Teen Volunteer Review: Frances Ha

Boston Public Library's teen volunteer program has gone remote! As part of this program, local high schoolers will be sharing their thoughts on books, movies, and more on our blog. Today, Boston Latin School student Elizabeth Choi is reviewing Frances Ha, cowritten by and starring Greta Gerwig, who wrote and directed Lady Bird and Little Women!



My mother borrowed the indie comedy Frances Ha because it shares the same first name as my sister. I went in being somewhat doubtful, but Frances’s (Greta Gerwig) awkward charm was captivating.

27-year-old Frances Halladay navigates her life in New York with (and without) her best friend Sophie Levee (Mickey Sumner). After Sophie leaves the apartment she shared with Frances, the once-inseparable pair drifts apart. While pursuing her dream to become a dancer and trying to reconnect with Sophie, Frances never fails to embrace life in its entirety.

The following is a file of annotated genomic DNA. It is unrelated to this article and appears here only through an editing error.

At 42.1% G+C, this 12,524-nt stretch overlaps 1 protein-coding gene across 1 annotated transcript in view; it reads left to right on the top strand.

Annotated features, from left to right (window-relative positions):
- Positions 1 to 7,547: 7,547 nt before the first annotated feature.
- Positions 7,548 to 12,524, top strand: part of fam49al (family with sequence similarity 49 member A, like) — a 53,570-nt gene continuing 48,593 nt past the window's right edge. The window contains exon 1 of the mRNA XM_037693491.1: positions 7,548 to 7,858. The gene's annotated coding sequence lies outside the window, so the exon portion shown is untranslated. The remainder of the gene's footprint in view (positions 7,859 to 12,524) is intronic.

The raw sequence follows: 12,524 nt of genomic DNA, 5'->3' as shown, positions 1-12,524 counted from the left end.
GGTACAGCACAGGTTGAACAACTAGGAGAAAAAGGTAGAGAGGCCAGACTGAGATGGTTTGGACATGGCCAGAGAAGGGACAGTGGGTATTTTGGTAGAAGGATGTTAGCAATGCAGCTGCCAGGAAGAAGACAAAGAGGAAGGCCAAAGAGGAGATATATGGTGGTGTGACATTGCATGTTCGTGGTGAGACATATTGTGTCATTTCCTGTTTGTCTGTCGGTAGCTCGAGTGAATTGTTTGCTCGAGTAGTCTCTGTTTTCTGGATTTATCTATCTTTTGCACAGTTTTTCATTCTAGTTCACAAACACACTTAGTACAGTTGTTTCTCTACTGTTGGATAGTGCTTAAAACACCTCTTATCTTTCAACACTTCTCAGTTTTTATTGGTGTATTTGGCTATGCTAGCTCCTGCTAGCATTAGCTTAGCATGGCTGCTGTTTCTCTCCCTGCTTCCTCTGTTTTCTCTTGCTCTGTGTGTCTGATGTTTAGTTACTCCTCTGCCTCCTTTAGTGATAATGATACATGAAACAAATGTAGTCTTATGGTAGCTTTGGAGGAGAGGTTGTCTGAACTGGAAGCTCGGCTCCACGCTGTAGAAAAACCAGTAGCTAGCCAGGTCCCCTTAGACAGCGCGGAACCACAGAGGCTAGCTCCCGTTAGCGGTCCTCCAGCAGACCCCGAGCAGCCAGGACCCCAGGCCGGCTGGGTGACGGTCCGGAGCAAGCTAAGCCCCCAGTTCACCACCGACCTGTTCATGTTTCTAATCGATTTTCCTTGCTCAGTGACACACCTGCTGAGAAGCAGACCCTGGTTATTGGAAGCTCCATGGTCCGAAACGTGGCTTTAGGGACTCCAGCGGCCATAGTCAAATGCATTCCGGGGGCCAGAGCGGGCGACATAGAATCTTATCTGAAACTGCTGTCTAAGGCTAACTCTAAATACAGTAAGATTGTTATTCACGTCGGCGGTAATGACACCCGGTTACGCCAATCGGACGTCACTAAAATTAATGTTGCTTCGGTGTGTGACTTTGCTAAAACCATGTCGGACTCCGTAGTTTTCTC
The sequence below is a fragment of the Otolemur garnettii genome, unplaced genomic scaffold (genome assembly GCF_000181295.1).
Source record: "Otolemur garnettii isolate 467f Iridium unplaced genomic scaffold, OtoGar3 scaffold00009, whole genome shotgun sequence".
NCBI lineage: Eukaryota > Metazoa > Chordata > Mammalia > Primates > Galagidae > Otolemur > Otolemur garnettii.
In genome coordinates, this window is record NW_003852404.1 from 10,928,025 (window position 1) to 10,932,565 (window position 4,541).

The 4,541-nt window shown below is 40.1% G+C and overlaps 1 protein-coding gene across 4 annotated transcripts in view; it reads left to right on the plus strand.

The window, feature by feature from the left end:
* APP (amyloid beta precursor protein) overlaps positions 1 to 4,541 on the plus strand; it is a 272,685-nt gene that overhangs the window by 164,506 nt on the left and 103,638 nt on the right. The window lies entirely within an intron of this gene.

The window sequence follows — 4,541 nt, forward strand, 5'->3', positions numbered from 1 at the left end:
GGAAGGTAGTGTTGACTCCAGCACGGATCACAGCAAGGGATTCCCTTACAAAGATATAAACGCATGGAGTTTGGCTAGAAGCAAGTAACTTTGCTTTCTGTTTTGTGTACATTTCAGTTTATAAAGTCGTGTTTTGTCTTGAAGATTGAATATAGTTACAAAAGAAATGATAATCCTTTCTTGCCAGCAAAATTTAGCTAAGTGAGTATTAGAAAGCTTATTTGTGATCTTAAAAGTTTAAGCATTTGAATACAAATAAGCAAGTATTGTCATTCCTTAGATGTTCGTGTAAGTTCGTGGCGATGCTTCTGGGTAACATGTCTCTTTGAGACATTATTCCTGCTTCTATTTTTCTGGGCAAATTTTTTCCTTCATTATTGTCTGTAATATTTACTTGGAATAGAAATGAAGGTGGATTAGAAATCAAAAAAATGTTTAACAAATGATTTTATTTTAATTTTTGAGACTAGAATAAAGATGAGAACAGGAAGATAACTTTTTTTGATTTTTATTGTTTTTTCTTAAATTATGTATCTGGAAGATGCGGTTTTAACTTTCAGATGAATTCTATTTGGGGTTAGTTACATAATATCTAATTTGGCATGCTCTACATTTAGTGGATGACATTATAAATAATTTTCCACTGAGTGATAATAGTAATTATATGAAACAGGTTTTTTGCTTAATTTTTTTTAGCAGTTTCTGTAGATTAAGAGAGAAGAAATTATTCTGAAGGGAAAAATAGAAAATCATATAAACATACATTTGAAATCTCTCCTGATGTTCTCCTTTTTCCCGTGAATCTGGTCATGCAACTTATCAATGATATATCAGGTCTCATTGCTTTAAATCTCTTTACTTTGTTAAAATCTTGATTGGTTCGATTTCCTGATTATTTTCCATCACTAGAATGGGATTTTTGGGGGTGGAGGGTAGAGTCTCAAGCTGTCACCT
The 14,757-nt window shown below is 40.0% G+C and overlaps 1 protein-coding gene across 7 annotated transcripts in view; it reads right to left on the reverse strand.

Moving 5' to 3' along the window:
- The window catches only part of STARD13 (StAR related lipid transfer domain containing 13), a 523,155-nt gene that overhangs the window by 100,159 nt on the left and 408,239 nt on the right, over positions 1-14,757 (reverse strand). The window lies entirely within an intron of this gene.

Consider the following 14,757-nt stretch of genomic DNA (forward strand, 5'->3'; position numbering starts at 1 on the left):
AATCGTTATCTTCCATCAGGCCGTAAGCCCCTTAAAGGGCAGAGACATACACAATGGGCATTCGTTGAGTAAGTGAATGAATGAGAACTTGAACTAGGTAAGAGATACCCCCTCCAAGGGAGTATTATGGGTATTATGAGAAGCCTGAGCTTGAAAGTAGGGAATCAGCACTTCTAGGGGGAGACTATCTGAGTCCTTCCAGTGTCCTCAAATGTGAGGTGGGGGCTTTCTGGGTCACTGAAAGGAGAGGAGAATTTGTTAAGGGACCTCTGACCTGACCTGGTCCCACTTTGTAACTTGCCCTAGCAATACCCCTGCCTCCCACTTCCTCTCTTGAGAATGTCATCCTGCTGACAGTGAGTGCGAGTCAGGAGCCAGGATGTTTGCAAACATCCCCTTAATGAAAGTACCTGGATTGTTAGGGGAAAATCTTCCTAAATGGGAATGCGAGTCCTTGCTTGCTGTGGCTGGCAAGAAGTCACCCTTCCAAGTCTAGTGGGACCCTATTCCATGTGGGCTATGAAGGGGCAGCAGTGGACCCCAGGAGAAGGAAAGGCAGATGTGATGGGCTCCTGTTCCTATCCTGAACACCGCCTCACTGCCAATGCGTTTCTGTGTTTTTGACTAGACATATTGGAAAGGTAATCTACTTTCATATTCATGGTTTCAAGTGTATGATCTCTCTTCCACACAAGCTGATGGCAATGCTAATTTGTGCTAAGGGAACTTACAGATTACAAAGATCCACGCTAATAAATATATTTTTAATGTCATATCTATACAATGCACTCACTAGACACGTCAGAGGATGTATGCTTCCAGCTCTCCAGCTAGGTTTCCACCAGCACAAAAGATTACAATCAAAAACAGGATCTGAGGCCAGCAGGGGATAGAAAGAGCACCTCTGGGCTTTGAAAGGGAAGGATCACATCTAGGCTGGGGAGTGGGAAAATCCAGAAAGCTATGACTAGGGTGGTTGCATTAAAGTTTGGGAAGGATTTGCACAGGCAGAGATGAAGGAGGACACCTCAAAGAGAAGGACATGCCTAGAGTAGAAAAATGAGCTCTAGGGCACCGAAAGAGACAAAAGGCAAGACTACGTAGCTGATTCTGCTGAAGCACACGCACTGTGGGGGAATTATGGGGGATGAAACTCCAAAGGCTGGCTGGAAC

This movie understandably reminded me a bit of Greta Gerwig’s Lady Bird. Although I thought that Lady Bird was a better movie, I found Frances more endearing than Lady Bird’s eponymous protagonist (Saoirse Ronan). The acting was nothing special, but Frances herself compensated for it. My sister and I were smiling (and wincing) during the entire film at Frances’s unpredictability. I mean, who goes to France for only a couple of days? But everyone can see a little bit of themselves in Frances, whether it’s her strained but beautiful friendship, her lack of sophistication at dinner parties, or the ecstatic feeling of racing through Chinatown streets to David Bowie’s “Modern Love.” Her gaffes, including stuffing her face with food and not understanding jokes the first time around, are universal. She is realistic, youthful, and unsure.

Frances Ha is not an amazing film, but it offers something to everyone. Watch it for the sake of meeting Frances and her quirks. There is never a dull moment in this movie!

We welcome your respectful and on-topic comments and questions in this limited public forum. To find out more, please see Appropriate Use When Posting Content. Community-contributed content represents the views of the user, not those of Boston Public Library